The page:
Why Doesn't Branson's Train Go Like A Locomotive?

By Kaufman Last edited 140 months ago
Why Doesn't Branson's Train Go Like A Locomotive?
virgin.jpg

...because it's a Virgin.

Apologies, that was truly terrible. Anyway, on with the news:

Beardy billionaire Richard 'Dickie' Branson is trying to break the Glasgow to London rail speed record today. One of Virgin's tilting Pendolino trains left for Glasgow at 12:37pm, hoping to eclipse the 4 hours 14 minutes record set in 1981.

The journey is 401 miles. Two years ago a Pendolino set a record for the trip between Manchester and London. The journey took under two hours. Since then, a reduced service has been operating due to the wrong sort of lines on the line.

Even though the Italian-built Pendolino trains are able to run at 200 km per hour (compared with the average 177 kph of older inter-city trains), average speed is still around 125 (that's one mile every 25 minutes).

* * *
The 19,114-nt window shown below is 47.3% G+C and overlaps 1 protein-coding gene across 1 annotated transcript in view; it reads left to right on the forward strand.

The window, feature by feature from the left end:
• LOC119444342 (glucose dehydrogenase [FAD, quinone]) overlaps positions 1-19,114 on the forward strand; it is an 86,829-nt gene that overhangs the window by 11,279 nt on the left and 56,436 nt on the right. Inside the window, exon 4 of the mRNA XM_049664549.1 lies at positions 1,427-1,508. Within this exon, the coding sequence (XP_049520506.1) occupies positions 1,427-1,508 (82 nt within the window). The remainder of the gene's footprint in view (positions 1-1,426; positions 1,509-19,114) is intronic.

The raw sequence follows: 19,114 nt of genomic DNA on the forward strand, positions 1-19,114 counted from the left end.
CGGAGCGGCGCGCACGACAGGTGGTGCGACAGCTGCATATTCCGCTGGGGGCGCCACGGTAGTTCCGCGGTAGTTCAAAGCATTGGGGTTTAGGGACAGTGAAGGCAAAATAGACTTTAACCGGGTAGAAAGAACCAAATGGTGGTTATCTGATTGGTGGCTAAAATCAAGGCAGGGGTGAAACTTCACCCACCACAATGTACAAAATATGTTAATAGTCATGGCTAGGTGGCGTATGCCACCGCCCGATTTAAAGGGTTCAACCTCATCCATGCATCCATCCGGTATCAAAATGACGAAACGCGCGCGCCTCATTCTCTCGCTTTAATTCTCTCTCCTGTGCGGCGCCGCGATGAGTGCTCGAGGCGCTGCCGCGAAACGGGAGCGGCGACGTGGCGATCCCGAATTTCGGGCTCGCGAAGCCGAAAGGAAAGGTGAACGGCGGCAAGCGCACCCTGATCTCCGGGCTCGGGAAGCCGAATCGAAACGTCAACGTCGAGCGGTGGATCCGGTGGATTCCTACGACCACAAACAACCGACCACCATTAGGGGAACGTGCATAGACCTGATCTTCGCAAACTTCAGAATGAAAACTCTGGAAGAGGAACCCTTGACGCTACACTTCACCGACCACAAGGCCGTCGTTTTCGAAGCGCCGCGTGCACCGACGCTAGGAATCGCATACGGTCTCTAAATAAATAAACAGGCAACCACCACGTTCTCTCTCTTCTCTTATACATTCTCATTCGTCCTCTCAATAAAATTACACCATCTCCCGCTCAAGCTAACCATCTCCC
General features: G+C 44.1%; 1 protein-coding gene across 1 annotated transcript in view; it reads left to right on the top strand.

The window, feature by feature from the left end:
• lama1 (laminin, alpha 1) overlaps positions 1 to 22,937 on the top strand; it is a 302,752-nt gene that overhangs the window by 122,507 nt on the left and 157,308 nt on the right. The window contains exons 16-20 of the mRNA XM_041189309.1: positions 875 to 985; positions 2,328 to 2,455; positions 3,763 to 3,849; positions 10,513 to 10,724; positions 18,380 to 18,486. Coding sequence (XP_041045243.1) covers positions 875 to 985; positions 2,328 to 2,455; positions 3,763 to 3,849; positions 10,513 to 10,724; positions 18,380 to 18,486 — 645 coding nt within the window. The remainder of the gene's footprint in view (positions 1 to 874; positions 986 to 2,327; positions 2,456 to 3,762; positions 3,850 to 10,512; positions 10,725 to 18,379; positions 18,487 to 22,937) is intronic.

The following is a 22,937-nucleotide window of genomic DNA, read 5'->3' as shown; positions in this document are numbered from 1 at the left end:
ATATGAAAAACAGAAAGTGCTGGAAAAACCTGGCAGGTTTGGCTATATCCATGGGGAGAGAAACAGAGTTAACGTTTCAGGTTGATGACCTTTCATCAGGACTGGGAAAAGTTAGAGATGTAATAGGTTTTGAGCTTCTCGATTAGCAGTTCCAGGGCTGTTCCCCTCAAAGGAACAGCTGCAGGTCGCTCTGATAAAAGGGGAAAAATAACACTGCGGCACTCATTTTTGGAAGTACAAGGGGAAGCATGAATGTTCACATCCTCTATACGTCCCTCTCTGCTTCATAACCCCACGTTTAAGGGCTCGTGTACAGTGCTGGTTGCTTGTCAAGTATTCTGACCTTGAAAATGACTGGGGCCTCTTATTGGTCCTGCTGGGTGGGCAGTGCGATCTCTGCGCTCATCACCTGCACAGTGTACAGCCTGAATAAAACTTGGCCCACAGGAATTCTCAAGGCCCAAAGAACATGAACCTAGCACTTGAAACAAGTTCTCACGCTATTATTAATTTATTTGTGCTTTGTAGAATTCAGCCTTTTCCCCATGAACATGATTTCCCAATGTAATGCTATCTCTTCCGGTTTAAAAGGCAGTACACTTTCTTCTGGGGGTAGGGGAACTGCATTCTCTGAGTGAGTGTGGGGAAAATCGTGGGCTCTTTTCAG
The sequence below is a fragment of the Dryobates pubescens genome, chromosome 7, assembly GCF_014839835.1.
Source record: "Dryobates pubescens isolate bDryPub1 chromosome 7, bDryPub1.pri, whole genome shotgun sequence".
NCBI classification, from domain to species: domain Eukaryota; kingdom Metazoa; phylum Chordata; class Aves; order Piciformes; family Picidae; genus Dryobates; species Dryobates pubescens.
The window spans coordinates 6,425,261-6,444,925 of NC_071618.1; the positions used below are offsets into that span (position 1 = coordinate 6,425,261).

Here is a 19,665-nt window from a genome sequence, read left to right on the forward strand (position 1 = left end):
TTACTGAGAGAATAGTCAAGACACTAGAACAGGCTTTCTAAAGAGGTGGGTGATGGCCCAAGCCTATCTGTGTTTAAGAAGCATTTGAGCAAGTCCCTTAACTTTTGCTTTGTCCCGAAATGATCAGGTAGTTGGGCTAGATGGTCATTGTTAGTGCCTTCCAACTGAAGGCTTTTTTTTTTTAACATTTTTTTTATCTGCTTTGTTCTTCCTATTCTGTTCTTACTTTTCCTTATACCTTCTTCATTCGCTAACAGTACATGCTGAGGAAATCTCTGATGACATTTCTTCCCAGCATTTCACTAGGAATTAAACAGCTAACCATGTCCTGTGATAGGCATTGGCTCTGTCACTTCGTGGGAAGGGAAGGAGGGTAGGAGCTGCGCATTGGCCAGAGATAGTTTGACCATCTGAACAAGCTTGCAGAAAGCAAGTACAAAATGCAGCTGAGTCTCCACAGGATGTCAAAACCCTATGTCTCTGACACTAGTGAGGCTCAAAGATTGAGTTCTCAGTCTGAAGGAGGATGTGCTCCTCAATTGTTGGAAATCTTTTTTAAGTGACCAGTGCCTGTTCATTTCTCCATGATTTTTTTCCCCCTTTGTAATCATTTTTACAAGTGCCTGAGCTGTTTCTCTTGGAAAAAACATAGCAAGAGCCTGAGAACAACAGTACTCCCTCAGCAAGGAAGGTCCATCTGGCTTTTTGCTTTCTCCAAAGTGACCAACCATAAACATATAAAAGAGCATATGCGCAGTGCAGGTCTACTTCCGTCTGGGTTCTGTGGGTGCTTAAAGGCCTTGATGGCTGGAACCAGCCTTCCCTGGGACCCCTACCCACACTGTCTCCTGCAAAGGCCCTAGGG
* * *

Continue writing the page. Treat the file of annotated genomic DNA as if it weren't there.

Is this in bad taste, considering poor little Richard 'Dickie' Hammond's Wednesday crash whilst attempting to break the land speed record? Should Virgin have delayed their attempt out of respect to 'the Hamster' Hammond's family, just in case he pops his clogs? Why are we so obsessed with speed? Is this bad for the environment? Couldn't he have cycled instead? Viewpoint, below.

(Did you know, they have to construct specially worn-down sections of track on the continent when testing trains destined for fair Albion shores, because our track is in such a state? Our national rail infrastructure is an international JOKE.)

Image from JohnConnell's Flickr photostream

Last Updated 22 September 2006